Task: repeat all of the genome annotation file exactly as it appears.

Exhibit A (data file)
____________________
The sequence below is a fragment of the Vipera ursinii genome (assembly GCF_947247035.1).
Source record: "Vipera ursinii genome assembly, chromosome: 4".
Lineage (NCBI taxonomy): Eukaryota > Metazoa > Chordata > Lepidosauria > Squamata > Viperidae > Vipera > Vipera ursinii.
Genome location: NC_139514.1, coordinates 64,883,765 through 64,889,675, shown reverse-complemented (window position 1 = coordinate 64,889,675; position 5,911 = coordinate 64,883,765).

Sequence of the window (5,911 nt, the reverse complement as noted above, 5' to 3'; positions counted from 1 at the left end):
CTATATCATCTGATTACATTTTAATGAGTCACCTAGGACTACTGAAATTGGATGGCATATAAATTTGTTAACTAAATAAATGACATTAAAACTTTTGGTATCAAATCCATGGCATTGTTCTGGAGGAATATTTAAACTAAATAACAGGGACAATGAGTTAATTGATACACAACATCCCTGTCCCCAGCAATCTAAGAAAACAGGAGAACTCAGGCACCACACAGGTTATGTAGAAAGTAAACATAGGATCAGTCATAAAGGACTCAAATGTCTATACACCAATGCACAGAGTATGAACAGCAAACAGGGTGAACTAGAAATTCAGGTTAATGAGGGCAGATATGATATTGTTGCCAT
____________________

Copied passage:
The sequence below is a fragment of the Vipera ursinii genome (assembly GCF_947247035.1).
Source record: "Vipera ursinii genome assembly, chromosome: 4".
Lineage (NCBI taxonomy): Eukaryota > Metazoa > Chordata > Lepidosauria > Squamata > Viperidae > Vipera > Vipera ursinii.
Genome location: NC_139514.1, coordinates 64,883,765 through 64,889,675, shown reverse-complemented (window position 1 = coordinate 64,889,675; position 5,911 = coordinate 64,883,765).

Sequence of the window (5,911 nt, the reverse complement as noted above, 5' to 3'; positions counted from 1 at the left end):
CTATATCATCTGATTACATTTTAATGAGTCACCTAGGACTACTGAAATTGGATGGCATATAAATTTGTTAACTAAATAAATGACATTAAAACTTTTGGTATCAAATCCATGGCATTGTTCTGGAGGAATATTTAAACTAAATAACAGGGACAATGAGTTAATTGATACACAACATCCCTGTCCCCAGCAATCTAAGAAAACAGGAGAACTCAGGCACCACACAGGTTATGTAGAAAGTAAACATAGGATCAGTCATAAAGGACTCAAATGTCTATACACCAATGCACAGAGTATGAACAGCAAACAGGGTGAACTAGAAATTCAGGTTAATGAGGGCAGATATGATATTGTTGCCAT